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AB1207 Increasing quality of JIA treatment: The pediatric rheumatology care and outcomes improvement network (PR-COIN)
  1. T. Beukelman1,
  2. C.A. Bingham2,
  3. B.S. Gottlieb3,
  4. N. Griffin4,
  5. R. Laxer5,
  6. K. Marsolo4,
  7. M.H. Passo6,
  8. C. Lannon4,
  9. P. Margolis4,
  10. E.M. DeWitt4
  1. 1University of Alabama At Birmingham, Birmingham
  2. 2Penn State Hershey, Hershey
  3. 3Cohen Children’s Hospital, New Hyde Park
  4. 4Cincinnati Children’s Hospital, Cincinnati, United States
  5. 5Hospital for Sick Children, Toronto, Canada
  6. 6Medical University of South Carolina, Charleston, United States

Abstract

Background Children with juvenile idiopathic arthritis (JIA) do not receive optimal care. There is wide variation in selection of treatment, adherence with published guidelines, and the use of evidence-based care delivery processes. Improving the quality of care for JIA by decreasing these existing wide variations is essential to improve long term outcomes and to increase the speed with which new discoveries and knowledge reach patients. PR-COIN is a “learning network” that uses data for quality improvement (QI) and research. Learning networks involve collaborations among multidisciplinary teams of clinicians and staff, patients and families, and researchers to improve delivery of care and patient outcomes.

Objectives The mission of PR-COIN is to build a sustainable learning network to improve the outcomes of care for children with JIA and to accelerate adoption of evidence into medical practice.

Methods PR-COIN is organized based on the Breakthrough Series collaborative improvement model developed by the Institute for Healthcare Improvement. Sites participating in PR-COIN establish a clinical improvement team consisting of 3 or more people including a physician champion and nurse. Teams attend face-to-face learning sessions, and receive intensive training and coaching on how to apply proven strategies for chronic disease management to JIA, including self-management support, delivery system design, decision support, and clinical information systems from nationally recognized quality improvement and JIA experts. During action periods between learning sessions, teams use QI tools to help with implementation of and tests of system changes. Teams collect and submit data to a shared registry regarding their performance on several published quality measures (QM). Teams receive feedback and learn from each other through monthly conference calls and reports of site-specific and aggregate data on QM presented as run charts enabling teams to track performance on QM over time.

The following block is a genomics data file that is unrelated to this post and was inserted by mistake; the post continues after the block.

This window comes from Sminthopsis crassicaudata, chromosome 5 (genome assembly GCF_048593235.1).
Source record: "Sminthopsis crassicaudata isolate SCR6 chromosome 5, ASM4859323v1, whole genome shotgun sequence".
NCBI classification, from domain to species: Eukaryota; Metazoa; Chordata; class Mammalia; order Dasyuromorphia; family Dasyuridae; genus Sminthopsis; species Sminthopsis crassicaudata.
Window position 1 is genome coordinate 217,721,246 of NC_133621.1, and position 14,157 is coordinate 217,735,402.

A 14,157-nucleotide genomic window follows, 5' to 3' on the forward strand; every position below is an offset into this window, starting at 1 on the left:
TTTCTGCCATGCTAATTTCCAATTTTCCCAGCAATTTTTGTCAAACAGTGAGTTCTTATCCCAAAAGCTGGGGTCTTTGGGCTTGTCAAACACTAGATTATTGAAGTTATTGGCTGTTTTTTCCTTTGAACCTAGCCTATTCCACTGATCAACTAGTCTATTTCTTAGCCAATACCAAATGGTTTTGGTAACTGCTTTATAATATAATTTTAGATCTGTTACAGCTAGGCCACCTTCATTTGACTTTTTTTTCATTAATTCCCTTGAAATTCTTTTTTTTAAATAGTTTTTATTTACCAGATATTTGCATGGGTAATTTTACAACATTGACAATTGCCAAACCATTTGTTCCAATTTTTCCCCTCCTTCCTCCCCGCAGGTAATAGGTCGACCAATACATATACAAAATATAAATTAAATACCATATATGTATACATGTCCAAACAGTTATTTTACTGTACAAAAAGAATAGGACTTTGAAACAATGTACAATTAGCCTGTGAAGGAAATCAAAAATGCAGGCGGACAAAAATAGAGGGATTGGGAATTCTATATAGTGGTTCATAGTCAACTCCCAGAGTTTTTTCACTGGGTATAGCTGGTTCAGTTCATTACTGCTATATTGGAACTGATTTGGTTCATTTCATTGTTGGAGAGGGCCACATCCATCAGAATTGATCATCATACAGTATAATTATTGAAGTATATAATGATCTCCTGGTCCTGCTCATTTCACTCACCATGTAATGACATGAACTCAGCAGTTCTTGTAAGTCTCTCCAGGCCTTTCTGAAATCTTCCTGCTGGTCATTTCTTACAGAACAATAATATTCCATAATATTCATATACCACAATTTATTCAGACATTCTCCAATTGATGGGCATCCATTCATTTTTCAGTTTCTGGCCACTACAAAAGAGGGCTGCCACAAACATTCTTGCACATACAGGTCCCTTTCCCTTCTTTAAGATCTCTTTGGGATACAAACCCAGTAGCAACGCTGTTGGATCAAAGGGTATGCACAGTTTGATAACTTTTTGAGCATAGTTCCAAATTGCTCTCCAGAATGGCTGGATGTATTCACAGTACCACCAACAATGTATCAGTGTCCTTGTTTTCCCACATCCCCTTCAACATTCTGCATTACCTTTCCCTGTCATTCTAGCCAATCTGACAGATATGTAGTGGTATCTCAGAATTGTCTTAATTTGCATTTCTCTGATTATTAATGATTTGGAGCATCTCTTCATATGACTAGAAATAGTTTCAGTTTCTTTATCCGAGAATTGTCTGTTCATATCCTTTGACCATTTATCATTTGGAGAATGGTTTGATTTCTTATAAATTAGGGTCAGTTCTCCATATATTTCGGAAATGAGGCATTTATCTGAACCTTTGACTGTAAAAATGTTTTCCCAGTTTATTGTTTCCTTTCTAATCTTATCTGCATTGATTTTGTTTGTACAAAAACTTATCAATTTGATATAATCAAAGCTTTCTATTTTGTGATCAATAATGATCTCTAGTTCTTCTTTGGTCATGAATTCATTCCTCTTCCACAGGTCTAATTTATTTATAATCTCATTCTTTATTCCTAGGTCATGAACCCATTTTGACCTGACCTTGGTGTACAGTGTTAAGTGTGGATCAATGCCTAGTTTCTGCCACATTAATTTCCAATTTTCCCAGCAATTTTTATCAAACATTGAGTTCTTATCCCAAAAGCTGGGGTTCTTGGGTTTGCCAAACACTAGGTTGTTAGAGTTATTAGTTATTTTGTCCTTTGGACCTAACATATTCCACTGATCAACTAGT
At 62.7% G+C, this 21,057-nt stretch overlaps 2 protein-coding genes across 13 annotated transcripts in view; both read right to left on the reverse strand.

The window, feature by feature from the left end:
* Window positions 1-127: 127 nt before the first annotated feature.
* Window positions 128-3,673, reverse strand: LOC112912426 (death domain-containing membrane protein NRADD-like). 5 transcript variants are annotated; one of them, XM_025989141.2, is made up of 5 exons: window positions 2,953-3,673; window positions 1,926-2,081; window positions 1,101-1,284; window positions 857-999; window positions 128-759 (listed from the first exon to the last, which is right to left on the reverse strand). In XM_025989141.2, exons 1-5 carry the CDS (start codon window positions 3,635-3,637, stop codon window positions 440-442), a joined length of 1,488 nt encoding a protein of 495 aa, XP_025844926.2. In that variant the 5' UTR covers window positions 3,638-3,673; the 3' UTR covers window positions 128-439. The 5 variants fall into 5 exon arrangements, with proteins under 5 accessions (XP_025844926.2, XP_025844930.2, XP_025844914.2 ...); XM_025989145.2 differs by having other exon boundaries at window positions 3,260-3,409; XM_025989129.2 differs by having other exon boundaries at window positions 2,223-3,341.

Results 12 North American sites are enrolled in the network and show considerable variation along several elements, including number of physicians, staffing, medical records systems, information technology capability and geography. A public website pr-coin.org has a members only section for transparent sharing of data reports. A population management tool allows segmentation of patient populations for targeted interventions. Baseline performance on selected QM include 69% of patients receiving uveitis screening per guidelines, 64% of patients on biologics screened for TB annually, and 100% of patient visits document complete joint counts and pain levels. Current work is focused on areas for improvement.

Conclusions By sharing data and aligning practices, PR-COIN focuses on reducing unwanted variations in care, enhancing learning about how to effectively scale up improvement, and providing infrastructure for patient-centered outcomes research, especially with respect to understanding the comparative effectiveness of healthcare interventions.

Disclosure of Interest T. Beukelman Grant/Research support from: Pfizer, Consultant for: Novartis, C. Bingham: None Declared, B. Gottlieb: None Declared, N. Griffin: None Declared, R. Laxer: None Declared, K. Marsolo: None Declared, M. Passo Grant/Research support from: Pfizer, Consultant for: Pfizer, C. Lannon: None Declared, P. Margolis: None Declared, E. DeWitt: None Declared

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